My first thought was that this is because Artyom had been silent in previous games (I wouldn't know, I haven't played them), but then whenever you enter a loading screen Artyom DOES talk. He narrates the story up to that point and your current mission objectives in order to remind you of them.

    So what the heck, game? You have a defined voice for your character, so I'm not inserting my own voice into his mouth or imagining what he sounds like. There aren't major branching paths or dialogue choices that you need to keep the voice budget for Artyom down. Choices you DO make (like sneaking through an area instead of fighting) are referenced by other characters, so they obviously had the tools to handle that.

    Why ruin your protagonist by just having him be voiced in loading screens?

  12. - Top - End - #492
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    ClericGirl

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    Quote Originally Posted by Ignimortis View Post
    FF6 isn't bad gameplay. It has probably the least grindy progression of the first ten games, and it's pretty much a refined version of all the previous FF games. And when you dumb things down to "press x every few seconds", you're neglecting the tactical aspect of weaknesses/magic/special commands that aren't just "press X to attacK".

    There's a difference between "not the best gameplay it could offer" and "bad gameplay". First doesn't need you to tolerate in order to carry on with the story, it can keep you engaged on a smaller scale, it's just not something you can make a whole game out of without support from story or presentation.
    Look, my username comes from FF6 I love it so much, but if you give Magicite to your whole party as recommended, the battle system is just not a challenge. (Except those tentacle beasts under Figaro Castle. Those are always and forever a royal pain.)
    Don't blame me. I voted for Kodos.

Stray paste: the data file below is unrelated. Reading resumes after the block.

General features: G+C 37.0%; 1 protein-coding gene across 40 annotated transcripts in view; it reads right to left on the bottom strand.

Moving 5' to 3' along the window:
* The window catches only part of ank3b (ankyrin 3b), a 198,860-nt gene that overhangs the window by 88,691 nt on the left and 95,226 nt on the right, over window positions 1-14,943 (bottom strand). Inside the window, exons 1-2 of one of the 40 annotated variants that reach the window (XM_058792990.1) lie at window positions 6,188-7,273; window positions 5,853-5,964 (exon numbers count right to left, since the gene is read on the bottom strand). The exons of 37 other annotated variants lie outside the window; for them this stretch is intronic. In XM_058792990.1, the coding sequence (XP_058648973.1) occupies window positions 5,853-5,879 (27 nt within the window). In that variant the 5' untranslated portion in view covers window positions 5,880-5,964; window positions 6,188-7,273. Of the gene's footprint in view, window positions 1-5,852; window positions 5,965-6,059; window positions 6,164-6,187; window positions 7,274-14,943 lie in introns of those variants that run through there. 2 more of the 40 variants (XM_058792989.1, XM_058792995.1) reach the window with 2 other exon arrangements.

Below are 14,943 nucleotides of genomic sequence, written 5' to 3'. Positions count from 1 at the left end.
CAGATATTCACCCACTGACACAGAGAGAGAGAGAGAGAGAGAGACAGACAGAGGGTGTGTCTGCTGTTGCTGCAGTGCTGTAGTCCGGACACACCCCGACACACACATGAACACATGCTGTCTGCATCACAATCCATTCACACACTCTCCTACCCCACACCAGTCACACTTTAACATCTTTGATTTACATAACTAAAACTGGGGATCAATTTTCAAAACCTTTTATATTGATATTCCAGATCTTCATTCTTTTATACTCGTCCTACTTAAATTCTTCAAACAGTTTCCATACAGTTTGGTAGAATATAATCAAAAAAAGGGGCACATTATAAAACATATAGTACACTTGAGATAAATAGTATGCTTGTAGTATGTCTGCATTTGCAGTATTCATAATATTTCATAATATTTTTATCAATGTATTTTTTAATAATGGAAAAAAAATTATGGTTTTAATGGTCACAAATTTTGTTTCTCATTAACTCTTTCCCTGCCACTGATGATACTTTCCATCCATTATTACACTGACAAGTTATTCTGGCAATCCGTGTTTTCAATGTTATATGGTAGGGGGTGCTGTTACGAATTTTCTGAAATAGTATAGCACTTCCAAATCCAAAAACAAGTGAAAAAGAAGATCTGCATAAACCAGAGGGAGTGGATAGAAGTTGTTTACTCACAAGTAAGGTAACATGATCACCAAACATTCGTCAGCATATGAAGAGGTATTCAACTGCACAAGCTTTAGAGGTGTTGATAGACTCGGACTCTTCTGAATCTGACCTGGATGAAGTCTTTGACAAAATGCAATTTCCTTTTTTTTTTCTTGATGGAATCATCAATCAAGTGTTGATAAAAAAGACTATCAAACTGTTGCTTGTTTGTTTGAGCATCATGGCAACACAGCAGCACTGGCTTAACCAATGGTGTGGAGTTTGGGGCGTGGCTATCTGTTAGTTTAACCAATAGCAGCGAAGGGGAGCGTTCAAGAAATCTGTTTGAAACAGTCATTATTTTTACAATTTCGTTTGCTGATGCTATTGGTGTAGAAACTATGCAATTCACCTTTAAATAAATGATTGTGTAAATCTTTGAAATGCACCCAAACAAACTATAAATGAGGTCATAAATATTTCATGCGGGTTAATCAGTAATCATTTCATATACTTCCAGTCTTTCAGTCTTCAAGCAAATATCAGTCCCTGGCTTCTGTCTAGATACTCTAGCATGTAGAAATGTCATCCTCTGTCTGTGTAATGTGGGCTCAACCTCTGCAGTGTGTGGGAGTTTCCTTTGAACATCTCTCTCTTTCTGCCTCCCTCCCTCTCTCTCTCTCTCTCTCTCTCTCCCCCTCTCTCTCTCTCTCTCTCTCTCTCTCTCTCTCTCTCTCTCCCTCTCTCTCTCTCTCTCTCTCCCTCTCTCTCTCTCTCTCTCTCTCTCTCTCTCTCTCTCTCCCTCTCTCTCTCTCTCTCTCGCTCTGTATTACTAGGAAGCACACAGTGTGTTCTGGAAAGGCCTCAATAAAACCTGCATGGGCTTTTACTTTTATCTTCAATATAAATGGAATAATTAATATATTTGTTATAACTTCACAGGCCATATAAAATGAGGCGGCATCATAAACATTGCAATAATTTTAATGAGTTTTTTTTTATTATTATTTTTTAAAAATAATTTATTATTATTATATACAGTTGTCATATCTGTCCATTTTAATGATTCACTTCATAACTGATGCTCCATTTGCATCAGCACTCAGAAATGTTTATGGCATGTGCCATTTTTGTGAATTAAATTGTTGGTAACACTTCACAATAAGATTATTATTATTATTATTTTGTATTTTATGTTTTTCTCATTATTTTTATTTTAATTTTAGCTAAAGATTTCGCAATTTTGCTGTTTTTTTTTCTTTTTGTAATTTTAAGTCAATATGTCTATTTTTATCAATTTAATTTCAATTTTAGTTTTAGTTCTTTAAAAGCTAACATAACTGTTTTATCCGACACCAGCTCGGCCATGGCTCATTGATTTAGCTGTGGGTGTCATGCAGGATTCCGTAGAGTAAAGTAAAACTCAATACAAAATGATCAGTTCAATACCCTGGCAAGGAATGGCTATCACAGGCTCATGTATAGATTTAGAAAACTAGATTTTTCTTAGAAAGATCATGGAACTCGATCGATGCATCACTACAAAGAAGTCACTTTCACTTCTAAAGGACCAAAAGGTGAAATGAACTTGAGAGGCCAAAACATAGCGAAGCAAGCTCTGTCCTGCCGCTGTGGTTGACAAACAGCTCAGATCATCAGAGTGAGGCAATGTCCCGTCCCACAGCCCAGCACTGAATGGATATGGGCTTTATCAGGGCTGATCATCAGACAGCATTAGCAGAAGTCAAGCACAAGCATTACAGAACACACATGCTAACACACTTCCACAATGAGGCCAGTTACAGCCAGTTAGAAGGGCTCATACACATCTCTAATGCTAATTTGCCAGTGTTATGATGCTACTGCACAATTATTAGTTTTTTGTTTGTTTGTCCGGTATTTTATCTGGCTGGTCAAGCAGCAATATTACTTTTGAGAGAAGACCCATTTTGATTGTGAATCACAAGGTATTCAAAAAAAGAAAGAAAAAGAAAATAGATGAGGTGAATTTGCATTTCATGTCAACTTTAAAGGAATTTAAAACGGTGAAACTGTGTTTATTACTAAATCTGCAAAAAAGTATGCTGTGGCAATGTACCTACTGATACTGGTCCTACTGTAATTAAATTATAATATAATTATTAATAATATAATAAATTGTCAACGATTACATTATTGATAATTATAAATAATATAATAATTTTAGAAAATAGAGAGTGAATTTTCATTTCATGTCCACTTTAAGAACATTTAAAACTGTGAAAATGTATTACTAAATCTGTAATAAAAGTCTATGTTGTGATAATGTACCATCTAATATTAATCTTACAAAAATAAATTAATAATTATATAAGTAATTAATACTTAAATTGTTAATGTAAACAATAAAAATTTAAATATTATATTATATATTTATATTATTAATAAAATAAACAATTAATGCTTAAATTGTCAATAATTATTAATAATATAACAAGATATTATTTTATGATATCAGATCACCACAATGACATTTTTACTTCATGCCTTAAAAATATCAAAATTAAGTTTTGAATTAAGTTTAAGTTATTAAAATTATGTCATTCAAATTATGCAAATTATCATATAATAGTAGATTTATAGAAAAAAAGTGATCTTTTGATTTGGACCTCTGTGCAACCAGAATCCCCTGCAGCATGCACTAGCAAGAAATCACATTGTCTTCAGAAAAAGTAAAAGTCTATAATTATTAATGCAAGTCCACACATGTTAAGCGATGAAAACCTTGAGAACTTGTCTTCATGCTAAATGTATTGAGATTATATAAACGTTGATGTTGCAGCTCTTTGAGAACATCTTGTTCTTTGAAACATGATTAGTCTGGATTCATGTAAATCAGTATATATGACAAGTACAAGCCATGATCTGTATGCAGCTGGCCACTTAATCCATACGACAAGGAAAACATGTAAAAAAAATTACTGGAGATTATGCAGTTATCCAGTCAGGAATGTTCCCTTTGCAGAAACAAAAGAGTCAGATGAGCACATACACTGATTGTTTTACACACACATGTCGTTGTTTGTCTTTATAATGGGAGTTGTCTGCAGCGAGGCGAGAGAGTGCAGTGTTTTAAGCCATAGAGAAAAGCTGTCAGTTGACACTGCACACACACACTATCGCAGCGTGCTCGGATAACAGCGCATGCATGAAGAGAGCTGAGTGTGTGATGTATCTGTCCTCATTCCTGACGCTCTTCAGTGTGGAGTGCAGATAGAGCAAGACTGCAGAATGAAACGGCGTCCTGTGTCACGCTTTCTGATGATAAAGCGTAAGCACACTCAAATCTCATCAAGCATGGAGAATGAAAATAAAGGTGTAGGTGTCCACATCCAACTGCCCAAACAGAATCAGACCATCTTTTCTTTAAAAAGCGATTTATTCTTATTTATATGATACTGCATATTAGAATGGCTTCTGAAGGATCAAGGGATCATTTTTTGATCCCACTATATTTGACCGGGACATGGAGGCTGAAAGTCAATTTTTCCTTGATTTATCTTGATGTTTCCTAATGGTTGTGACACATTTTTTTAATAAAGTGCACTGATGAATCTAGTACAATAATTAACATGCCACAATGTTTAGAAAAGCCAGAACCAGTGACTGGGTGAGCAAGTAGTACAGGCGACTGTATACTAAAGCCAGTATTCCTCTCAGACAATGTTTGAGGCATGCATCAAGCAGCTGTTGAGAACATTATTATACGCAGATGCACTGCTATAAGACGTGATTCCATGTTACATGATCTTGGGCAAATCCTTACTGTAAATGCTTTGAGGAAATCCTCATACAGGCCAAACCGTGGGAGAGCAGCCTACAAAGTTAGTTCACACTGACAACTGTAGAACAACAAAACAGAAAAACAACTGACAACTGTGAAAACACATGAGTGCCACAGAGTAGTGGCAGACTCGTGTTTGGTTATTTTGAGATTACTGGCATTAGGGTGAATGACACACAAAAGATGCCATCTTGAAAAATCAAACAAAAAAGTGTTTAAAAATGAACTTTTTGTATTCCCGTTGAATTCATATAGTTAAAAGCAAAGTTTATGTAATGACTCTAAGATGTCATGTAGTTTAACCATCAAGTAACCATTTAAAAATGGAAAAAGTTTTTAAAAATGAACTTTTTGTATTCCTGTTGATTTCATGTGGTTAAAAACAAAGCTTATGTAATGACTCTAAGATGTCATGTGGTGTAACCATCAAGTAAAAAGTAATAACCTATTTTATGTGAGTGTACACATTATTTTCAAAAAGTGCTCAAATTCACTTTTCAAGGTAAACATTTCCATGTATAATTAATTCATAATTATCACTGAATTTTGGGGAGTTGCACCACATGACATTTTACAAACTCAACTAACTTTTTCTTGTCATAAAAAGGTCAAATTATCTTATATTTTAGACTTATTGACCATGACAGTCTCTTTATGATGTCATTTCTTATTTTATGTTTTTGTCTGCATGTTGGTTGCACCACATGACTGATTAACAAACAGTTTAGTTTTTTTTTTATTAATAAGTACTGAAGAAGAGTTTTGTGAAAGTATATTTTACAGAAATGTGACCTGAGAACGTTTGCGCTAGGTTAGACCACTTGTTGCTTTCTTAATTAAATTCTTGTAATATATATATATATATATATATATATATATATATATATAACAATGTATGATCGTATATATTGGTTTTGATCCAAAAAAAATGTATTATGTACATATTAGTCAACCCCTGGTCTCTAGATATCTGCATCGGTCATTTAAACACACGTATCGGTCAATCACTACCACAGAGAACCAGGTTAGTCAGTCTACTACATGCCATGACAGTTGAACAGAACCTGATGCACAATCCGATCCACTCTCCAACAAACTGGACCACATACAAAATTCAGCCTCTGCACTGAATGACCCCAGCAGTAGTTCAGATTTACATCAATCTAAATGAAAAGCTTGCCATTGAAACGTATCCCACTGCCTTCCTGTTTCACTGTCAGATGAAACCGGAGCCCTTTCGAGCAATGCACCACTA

13. - Top - End - #493
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    Quote Originally Posted by Anteros View Post
    Speaking of silent protagonists, that's a trend that really needs to die in a fire. It's fine for something like pokemon where it's designed for kids and there's no story anyway, but it doesn't work at all for things like Dragon Quest. You cannot tell a meaningful story about a protagonist with no personality. I know it's supposed to be there so the player can insert their own personality onto the blank slate, but there are just so many examples of better ways to do it.
    100% agreed. Seriously, I love games like Dragon Quest, Persona, or Fire Emblem: Three Houses, but it is just so silly to have the lead character of those games be silent. Worse when they're forced to remain a blank slate like the Luminary, but still not good with leads who have a personality but whose lines are kept minimal and left unvoiced like Joker or Byleth. One of the few things JRPGs do differently that I wish they'd drop.
    Last edited by Zevox; 2019-08-26 at 08:06 AM.

  14. - Top - End - #494
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    Default Re: Gaming trends that irk you

    Quote Originally Posted by Anteros View Post
    I was talking about completely silent protagonists like from Pokemon or Dragon Quest where there are no lines.

    Although, I do disagree about the other thing as well. Some stories are about a character, not about me, so I don't need to insert myself into the character. Both systems have their place.
    Concur, though, I'll go one stage further and say that given that my characters are (virtually) never ME1, so I have no problems with VA and vastly prefer it. In a perfect universe with infinite time and money, I'd love to have all my dialogue voiced in RPGs by the sort of sound-set you pick for stuff like BG/PoE/etc, given the chance or at least tons more voice options generally.

    ...

    Actually, I'll compromise if we can get Jennifer Hale to do a full voice set for every game, though admittedly, I'd properly never play another male character again in that case... (Okay, maybe if they got BRIAN BLESSED...)



    1Only exceptions that spring to mind to X-Com when I did the Bleakbane Plays and my first BG2 run where I did a sort-of-me and went to the pains of recording my own sound set; and the former is not an RPG and the latter I didn't really play me Bleakbanuing very hard, mre playing to "whatever gets me most XP." (Okay, that sort of IS Bleakbane-ing, but I wasn't actually playing Evil, so...)

  15. - Top - End - #495